hot! The great thing is that you know that the chill will be gone
by the time you have finished breakfast and the sun will warm
everything up. By midday it is stinking hot again but there is
respite at sundown. The world's most perfect climate I'd say.
The trip to the mechanics turned out to be straightforward,
which was a relief.
We spent the night at 'Tree Sleepers' camp and decided to take
the mattress and mosi net out of our tent and to sleep on the tall
wooden platform up in the tree, under the stars and the full moon.
It was magical.
We made the most of our quiet spot to
do some forward planning with our maps and guide books. Then we
were plunged back in to the First World as we went to Shoprite to
collect some supplies for Etosha.
We decided to return to our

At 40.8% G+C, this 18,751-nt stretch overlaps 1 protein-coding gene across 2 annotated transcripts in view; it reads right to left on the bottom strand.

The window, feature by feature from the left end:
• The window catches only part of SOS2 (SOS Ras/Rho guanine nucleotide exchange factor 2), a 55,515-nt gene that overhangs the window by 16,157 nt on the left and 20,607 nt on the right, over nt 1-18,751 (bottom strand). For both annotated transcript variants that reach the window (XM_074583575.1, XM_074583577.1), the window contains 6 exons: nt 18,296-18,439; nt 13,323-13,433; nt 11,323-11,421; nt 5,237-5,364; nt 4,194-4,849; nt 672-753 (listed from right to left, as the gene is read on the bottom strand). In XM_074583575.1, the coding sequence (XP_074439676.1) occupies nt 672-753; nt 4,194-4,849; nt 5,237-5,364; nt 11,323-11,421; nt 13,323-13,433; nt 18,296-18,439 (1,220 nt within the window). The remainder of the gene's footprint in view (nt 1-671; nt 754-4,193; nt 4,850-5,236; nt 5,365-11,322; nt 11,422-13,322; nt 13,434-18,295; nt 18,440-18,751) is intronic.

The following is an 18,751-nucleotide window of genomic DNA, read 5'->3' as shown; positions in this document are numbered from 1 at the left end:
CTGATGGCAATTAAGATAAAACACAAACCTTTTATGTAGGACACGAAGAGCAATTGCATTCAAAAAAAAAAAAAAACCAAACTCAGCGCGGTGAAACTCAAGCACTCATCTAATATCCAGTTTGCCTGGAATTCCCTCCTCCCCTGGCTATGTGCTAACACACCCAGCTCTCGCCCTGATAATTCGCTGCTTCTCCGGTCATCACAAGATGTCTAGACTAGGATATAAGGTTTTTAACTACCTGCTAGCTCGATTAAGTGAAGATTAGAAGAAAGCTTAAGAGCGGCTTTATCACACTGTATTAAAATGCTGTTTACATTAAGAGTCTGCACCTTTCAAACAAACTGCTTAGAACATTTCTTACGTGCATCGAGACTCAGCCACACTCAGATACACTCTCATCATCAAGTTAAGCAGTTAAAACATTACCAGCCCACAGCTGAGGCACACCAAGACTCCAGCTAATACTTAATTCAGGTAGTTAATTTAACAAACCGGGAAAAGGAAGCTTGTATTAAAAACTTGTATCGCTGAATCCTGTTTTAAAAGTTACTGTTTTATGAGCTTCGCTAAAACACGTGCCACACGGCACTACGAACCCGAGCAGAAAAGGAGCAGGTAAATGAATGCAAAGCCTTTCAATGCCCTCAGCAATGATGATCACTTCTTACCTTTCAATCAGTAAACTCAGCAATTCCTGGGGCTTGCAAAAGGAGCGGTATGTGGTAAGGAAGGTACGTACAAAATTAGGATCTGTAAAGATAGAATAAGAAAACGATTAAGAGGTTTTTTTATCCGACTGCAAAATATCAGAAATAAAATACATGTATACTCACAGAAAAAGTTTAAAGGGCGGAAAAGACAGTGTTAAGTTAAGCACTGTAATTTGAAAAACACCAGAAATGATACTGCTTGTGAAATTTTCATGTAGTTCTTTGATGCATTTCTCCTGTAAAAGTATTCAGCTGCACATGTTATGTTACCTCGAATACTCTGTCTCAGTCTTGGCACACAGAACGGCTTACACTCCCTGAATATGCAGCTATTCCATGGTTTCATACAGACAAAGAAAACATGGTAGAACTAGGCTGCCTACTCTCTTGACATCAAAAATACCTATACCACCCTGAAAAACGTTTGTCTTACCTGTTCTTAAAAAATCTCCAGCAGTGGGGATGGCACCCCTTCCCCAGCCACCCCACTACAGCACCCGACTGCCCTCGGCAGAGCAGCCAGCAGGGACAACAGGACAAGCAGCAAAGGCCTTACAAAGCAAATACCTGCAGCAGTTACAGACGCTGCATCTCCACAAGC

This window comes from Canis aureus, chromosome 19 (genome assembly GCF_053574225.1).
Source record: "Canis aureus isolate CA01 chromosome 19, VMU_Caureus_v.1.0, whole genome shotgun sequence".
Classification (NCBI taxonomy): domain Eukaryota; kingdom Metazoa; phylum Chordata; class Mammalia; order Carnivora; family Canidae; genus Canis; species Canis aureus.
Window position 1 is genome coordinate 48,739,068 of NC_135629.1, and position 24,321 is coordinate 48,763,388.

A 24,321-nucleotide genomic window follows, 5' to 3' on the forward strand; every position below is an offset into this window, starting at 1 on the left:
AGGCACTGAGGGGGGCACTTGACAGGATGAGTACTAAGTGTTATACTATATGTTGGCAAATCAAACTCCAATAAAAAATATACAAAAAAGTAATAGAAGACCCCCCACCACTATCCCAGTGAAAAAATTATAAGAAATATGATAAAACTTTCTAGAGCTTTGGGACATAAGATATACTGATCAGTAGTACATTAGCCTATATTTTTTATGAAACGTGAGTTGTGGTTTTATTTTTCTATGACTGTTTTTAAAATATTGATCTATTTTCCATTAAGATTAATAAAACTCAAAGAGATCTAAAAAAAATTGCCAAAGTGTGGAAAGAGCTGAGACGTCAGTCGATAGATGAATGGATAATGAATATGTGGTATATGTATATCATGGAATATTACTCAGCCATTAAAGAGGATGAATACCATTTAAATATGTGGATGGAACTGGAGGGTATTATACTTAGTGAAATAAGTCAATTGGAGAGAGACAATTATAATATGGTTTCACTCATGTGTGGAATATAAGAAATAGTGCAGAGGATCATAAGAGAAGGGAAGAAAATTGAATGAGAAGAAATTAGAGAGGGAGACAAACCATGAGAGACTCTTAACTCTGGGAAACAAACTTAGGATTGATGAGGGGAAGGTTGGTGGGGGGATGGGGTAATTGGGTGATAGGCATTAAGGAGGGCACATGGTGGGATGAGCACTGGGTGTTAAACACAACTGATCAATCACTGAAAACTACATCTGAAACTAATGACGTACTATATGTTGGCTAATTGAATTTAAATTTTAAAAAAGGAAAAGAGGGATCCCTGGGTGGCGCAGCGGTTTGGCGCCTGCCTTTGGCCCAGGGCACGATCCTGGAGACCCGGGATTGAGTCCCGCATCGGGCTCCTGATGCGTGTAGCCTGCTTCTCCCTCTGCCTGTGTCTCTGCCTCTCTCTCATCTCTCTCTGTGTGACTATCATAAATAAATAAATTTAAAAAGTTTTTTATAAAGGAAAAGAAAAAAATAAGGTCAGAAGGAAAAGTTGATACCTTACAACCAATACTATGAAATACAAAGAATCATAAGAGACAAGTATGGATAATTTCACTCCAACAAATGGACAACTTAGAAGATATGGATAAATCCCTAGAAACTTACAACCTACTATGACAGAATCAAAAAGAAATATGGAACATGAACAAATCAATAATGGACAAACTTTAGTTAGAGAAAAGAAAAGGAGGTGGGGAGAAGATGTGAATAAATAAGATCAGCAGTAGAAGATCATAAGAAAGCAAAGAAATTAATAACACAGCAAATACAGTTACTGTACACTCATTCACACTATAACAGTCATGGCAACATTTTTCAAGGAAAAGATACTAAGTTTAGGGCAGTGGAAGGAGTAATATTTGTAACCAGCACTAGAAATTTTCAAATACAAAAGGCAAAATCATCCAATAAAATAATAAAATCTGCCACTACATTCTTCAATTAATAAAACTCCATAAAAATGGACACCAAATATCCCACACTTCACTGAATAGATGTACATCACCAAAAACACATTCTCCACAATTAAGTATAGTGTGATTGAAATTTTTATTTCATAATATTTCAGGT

bush camp from a few days ago as it is near the entrance to Etosha
so we can get into the park early tomorrow. We had another good
night's sleep feeling chuffed about the fact that we were sleeping
for free in the land of extortionate private game lodges!
Day 155 | 25 Apr 2010
Mondjila Campsite, near Etosha National Park, Namibia
Today we woke up excited and ready to
pick up the pace again on our exploration of Namibia.
We decided to spend the day driving through Etosha from East to
West as we are meeting the Harrowers at the western end of the park
Etosha is certainly worth seeing. Grass and bush surround the
enormous dry salt pan which stretches as far as the eye can see. We
enjoyed the drive and managed to get up close to some elephants and
giraffe and not as close to some lions. We also saw countless zebra
and buck. I'm not sure you ever get too old to be excited and
amazed by the sight of wild animals in their truly natural habitat.
We exited the park because it was too expensive to sleep inside